The waiting is terrible. —Roman Signer, “Paula van den Bosch in Conversation with Roman Signer”1 So Roman Signer speaks of the fuses that trigger his time sculptures—explosions that cross the boundaries between slow and fast, material and immaterial, thereby generating new forms. Although Signer has a vision for every detonation, he cannot anticipate the resultant art pieces, whether gas, liquid, or solid, that are sprayed, spilled, or shattered in the blast. An art space for Signer must withstand explosions, which in turn will embed the resultant sculptures into the building’s flesh. Art and space are ultimately inextricable, and the project seeks to heighten the dialectic, pursuing a final synthesis more captivating than the sum of its parts. To counter the blunt force of Signer’s explosions, the project summons the extreme scale and delicate articulation of late Baroque architecture: extensive glazing, soaring and faceted, evokes that seeming paradox of fragility and enormity. Rising to 90 feet at its apex, the domed roof draws the eye upward—skyward—above the 15-foot concrete ring braced for impact. In this sunlit zone, beyond human occupation, the time sculptures burst forth. Meanwhile, the art space actuates a vast wasteland spawned by an interstate offramp, its monumentality finally acknowledged and matched in the mass atop it.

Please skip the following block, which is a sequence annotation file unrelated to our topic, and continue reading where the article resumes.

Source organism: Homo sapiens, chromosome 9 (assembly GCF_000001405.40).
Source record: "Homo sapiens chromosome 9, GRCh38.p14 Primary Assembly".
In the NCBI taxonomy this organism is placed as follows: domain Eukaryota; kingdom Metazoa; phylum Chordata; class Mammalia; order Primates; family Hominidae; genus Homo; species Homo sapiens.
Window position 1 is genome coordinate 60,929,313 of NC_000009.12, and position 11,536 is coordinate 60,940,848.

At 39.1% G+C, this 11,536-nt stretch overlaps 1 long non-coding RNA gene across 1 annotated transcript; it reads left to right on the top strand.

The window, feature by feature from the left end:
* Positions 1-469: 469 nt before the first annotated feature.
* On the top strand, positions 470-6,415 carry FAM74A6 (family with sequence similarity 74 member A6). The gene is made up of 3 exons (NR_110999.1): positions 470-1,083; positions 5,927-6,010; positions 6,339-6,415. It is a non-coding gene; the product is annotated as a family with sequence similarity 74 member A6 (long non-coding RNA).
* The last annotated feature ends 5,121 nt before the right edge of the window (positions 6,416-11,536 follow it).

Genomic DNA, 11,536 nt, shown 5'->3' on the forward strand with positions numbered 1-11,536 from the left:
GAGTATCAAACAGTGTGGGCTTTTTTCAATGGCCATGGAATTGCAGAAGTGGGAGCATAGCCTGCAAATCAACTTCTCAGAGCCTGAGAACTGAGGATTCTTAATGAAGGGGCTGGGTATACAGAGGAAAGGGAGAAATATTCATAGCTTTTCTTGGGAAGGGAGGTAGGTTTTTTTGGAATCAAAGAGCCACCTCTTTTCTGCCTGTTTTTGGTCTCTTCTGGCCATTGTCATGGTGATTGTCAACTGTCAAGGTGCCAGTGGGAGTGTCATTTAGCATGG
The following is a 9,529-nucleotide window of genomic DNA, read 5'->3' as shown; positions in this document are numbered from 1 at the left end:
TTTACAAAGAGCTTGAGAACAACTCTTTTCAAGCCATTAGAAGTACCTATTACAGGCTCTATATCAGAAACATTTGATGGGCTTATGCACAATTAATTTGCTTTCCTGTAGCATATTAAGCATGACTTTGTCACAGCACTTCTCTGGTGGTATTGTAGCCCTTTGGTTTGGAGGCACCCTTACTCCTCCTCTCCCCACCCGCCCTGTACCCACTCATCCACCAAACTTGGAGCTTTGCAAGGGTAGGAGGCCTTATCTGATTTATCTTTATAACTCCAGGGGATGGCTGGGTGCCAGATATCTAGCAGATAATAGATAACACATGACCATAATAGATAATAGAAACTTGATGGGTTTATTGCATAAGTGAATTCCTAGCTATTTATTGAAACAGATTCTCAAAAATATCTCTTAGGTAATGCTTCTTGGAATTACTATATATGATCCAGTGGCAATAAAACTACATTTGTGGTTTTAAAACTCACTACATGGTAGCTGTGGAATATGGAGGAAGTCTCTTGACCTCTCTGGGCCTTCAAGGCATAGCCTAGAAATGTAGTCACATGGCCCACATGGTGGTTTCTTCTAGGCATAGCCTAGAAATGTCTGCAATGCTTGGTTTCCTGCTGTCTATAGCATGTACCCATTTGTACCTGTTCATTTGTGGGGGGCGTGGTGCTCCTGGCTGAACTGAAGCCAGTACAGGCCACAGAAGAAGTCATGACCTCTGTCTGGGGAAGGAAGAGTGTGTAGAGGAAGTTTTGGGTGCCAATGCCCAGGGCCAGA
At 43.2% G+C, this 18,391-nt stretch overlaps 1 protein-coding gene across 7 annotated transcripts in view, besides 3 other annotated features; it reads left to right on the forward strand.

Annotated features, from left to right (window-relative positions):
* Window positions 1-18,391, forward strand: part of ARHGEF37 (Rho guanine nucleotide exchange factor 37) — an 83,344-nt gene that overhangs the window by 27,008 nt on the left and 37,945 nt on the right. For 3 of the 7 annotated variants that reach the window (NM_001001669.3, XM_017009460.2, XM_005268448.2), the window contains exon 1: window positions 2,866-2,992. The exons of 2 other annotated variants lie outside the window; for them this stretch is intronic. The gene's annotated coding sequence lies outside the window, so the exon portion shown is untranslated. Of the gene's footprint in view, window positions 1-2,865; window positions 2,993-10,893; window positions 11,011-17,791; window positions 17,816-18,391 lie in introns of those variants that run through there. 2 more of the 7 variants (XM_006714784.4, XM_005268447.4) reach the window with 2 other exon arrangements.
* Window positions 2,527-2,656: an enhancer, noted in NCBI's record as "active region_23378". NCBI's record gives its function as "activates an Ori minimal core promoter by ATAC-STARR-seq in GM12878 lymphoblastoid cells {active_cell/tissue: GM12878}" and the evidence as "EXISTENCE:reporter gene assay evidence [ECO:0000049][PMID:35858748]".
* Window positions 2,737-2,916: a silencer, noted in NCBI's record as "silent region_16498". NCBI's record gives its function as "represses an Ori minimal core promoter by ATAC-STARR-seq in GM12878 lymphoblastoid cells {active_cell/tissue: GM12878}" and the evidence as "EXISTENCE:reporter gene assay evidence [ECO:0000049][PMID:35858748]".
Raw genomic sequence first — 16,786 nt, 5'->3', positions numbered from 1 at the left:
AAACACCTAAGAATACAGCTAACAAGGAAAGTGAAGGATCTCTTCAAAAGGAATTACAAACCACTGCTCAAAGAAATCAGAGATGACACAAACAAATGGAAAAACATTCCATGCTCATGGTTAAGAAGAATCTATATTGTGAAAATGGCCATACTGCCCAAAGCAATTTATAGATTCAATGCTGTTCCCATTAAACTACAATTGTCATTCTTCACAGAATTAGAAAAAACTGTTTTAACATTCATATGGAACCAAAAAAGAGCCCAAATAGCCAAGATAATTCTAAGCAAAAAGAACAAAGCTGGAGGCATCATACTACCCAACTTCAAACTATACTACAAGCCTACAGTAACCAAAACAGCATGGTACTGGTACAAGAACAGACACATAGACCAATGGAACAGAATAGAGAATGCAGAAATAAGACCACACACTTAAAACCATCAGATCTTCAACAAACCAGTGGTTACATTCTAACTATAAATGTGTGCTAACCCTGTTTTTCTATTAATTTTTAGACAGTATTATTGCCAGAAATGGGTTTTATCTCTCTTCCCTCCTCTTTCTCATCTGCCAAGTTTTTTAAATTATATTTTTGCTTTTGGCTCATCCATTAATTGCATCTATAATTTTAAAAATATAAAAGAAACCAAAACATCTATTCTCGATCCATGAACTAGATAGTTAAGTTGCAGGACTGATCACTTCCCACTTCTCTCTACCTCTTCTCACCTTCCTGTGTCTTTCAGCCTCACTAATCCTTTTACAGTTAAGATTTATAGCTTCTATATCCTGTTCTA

1 Gerhard Mack and Roman Signer, “Paula van den Bosch in Conversation with Roman Signer,” in Roman Signer (Contemporary Artists) (New York: Phaidon, 2006).
51 Final site model view of the art space nested in within the spaghetti junction.
52 Site plan and section.
Rekha Auguste-Nelson Floor plan and elevation.
54 Above, opposite, and following spread: Final model views with traces of Roman Signerâ€™s performances.
Daniel Quesada Lombó
To frame a piece of art, to exhibit it under a certain light, and to select its space is to establish a particular way of seeing the object. To reframe Hans “Jean” Arp is to take a fresh look at his oeuvre. Although mostly known for his abstract sculpture, Arp cannot be portrayed without a careful look at his collages, his painting, and his poetry. The juxtaposition of these mediums under different frames invites an imaginative journey in rediscovering Arp. The art space seeks to create a multilateral relationship to Arp’s oeuvre. The display takes place throughout a modified commercial building in the Los Angeles Arts District. The exhibition space displays the collection under contrasting spaces: it provides intimate one-to-one spaces; it shows the museum storage in a studio-like display; and it plays with the shop window to frame the consumable image. The spaces are located throughout the complex and invite a passage of discoveries. The building, like the display, reframes an existing condition in order to bring new light into the neighborhood. Duplicating an existing industrial building creates a modern version of an urban passage. The new united building puts the old and the new in dialogue through similarities in their architectural details. Yet, its subtle twists create a modified condition and brings a new air to the neighborhood with its public modern passage.